After her oldest daughter, Claire, was born with significant medical and support needs, Jamie Davis Smith made the decision not to return to her full-time job as an attorney. She still does some legal work and teaches classes related to law, but Smith also explores her creative side as a writer and photographer.
Here, the D.C. mom of four (ages 5-13) talks to Washington FAMILY about what it’s like to raise a daughter who requires special care and the advice she has for other parents of children with disabilities.
What’s the most challenging things about raising a child with disabilities?
Raising a disabled child in a world not designed to welcome her is difficult. We often run into buildings that are not accessible or people who do things like sit in the handicapped accessible seats at movie theaters or park in handicapped spots when they do not have a placard, leaving us at times with no way to access the activities we should be able to easily. I normally spend at least a few hours a week on the phone with doctors’ offices, pharmacies and my daughter’s health insurance companies trying to arrange her care and make sure it’s covered under her plans.
I also worry all the time about whether I am doing enough for her and whether the care she needs will be available to her, especially with ongoing attacks on the Affordable Care Act and threats to cut funding to Medicaid and special education.
What’s the most rewarding thing?
I love my big, unpredictable, loud family. I love seeing Claire’s younger siblings interact with her. My youngest is eight years younger than Claire, but very early on he inserted himself into a caregiving role by helping administer her medications, pushing her wheelchair and making sure she had her special lovey at night.
My oldest son is only 17 months younger than Claire, and from the time he was very young would always make sure Claire got her fair share and was treated fairly. It was not unusual, for example, for someone to offer him a balloon but not her. He would always speak up and make sure she got a balloon, too. Even today he makes sure Claire is treated well and has a good life by periodically planning a “Claire’s Day,” where he plans out a schedule of all of Claire’s favorite activities from swimming to eating pizza and ice cream.
Claire’s sister is also very good with her and is always willing to care for her and make sure is comfortable. It brings me great joy to watch their relationships develop and deepen. Since things are so much harder for Claire, it is so rewarding to watch her reach her goals. Although she still primarily gets around with a wheelchair, it was so wonderful watching her take her first steps when she was seven and to watch her face dawn with the realization that she could communicate by using signs and pointing.
What support systems do you have in place?
We don’t have any family nearby, which has been a challenge. We have good friends who love Claire like their own and help in a pinch. Claire gets very good support through Medicaid in the form of a home health assistant and adaptive equipment, such as a medical bed and feeding chair, that allows us to keep her at home.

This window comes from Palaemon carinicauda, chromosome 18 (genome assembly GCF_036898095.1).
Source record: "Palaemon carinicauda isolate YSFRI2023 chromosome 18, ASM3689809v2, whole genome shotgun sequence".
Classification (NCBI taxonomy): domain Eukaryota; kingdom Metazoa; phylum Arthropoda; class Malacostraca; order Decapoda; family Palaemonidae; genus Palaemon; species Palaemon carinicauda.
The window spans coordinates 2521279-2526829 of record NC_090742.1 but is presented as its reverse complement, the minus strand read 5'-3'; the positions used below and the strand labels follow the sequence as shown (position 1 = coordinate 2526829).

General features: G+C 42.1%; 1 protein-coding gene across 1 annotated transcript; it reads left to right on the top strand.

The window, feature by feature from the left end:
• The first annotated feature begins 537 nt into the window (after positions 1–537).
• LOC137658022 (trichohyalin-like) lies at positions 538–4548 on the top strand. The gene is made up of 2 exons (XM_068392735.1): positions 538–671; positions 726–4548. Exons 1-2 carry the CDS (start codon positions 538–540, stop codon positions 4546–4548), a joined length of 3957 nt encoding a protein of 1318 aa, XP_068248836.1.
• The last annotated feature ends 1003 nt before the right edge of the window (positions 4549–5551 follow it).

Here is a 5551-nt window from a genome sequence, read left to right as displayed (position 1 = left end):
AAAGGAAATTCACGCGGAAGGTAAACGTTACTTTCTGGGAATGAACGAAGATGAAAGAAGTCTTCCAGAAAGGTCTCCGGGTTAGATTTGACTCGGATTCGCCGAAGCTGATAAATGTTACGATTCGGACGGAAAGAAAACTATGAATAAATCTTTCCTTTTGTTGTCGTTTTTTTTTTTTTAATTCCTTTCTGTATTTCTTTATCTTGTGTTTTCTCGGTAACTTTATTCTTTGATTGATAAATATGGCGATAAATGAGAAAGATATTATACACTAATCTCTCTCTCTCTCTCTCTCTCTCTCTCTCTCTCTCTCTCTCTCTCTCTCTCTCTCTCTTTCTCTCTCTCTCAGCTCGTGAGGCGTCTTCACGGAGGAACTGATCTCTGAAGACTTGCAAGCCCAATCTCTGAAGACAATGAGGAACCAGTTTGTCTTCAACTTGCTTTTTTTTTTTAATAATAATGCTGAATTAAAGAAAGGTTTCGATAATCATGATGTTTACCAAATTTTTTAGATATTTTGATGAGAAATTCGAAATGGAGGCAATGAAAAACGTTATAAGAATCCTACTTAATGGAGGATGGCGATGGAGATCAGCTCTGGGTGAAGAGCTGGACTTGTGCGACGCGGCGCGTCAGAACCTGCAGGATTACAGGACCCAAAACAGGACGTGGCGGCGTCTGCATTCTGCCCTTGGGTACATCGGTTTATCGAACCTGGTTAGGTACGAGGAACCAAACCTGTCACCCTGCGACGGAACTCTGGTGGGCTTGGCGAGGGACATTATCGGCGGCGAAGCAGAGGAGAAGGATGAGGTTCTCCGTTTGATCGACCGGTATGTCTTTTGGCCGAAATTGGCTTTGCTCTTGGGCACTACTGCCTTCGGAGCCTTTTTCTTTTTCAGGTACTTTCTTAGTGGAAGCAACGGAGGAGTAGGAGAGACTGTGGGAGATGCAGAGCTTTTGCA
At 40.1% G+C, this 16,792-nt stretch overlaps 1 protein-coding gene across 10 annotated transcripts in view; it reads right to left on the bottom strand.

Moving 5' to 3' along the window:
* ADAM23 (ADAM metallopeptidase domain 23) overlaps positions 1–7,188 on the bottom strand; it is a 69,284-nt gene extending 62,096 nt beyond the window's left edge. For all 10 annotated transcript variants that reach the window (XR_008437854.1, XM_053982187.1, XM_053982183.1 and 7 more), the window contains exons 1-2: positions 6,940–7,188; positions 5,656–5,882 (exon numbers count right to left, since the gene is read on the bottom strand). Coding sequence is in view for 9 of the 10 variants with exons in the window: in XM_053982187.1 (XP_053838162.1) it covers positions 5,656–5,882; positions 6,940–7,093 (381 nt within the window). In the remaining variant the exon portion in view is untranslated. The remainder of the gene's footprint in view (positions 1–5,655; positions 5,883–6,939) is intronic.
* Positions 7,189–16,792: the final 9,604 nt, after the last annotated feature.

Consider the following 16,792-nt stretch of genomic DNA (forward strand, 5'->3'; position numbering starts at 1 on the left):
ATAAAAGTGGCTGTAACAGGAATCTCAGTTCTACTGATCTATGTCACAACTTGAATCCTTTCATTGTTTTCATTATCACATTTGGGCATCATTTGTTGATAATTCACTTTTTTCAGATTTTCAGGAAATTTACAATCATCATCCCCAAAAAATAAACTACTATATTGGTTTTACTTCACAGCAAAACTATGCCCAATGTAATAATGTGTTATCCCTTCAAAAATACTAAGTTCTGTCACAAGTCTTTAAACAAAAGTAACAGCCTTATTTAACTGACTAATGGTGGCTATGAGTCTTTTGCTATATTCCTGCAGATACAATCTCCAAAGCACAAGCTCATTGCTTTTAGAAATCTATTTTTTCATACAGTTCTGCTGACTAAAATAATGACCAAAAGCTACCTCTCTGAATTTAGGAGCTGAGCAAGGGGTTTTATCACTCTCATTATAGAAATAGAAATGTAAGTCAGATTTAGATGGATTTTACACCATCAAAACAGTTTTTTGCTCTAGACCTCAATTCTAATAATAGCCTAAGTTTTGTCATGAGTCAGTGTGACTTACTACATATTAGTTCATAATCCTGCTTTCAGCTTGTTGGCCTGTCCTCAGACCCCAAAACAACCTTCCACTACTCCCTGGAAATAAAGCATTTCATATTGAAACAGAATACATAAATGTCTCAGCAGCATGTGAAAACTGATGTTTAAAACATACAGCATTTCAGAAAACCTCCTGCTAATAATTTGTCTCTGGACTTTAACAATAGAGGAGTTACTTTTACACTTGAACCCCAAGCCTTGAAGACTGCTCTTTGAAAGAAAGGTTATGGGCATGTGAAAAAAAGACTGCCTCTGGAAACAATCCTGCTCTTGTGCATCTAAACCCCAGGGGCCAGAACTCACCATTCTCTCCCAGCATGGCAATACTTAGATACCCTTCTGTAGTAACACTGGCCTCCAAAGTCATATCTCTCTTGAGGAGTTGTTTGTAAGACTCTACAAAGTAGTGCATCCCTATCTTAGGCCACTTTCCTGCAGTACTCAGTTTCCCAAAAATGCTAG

We have also found a couple of overnight respite programs that Claire attends periodically without us. They have activities such as canoeing and swimming which Claire loves and that gives us a bit of a break and a chance to sleep through the night.
How do you take care of your own mental health and well-being?
To be honest, this is not always something I do well but should focus on more. I do not have a lot of time to myself, so I focus on what I can do. I make reading and a cup of hot tea part of my nightly routine. While it’s not much, it gives me something to look forward to at the end of the day.
When I’m able I try to get a pedicure and massage a few times a year or sneak off to a movie without kids once in a while. I also try to give myself grace on hard days.
What advice do you have for other parents of children with disabilities?
Reach out to adults with disabilities to get a better understanding of what your child’s life is like from their perspective. ADAPT and the Autism Self-Advocacy Network can be good places to start. Seek out books and movies like “Crip Camp” that tell the story of what it is like to be disabled from the perspective of people with disabilities.
Find parents going through similar experiences to share stories and resources. Many disabilities have support groups for parents centered around a diagnosis. There are also advocacy groups where you may find your tribe and be able to advocate for your child at the same time.
Approach other families of children with disabilities when you see them at school pick-up or in your community. Learn to speak up and be prepared to fight for your child. It’s okay to have hard days.
Get to know Jamie Davis Smith:
Favorite indulgence: Fudge from the Jersey Shore
TV show you’re watching: “The Plot Against America”
Book you’re currently reading: “Circe”
Favorite family activity: Amusement Parks and accessible hikes
5 things in your purse: Phone, Tile to find my lost keys, lip balm, hand lotion and a pen
Biggest pet peeve: Being interrupted while I’m on the phone (this happens a lot)
Dream vacation: A mountain retreat in Latin America
Favorite quote or mantra: It’s fine, I’m fine, everything’s fine.
Do you want to share a day in your life or a personal story about parenting with Washington FAMILY readers? Email our editor, PJ Feinstein, at [email protected] to learn how you can write for our website.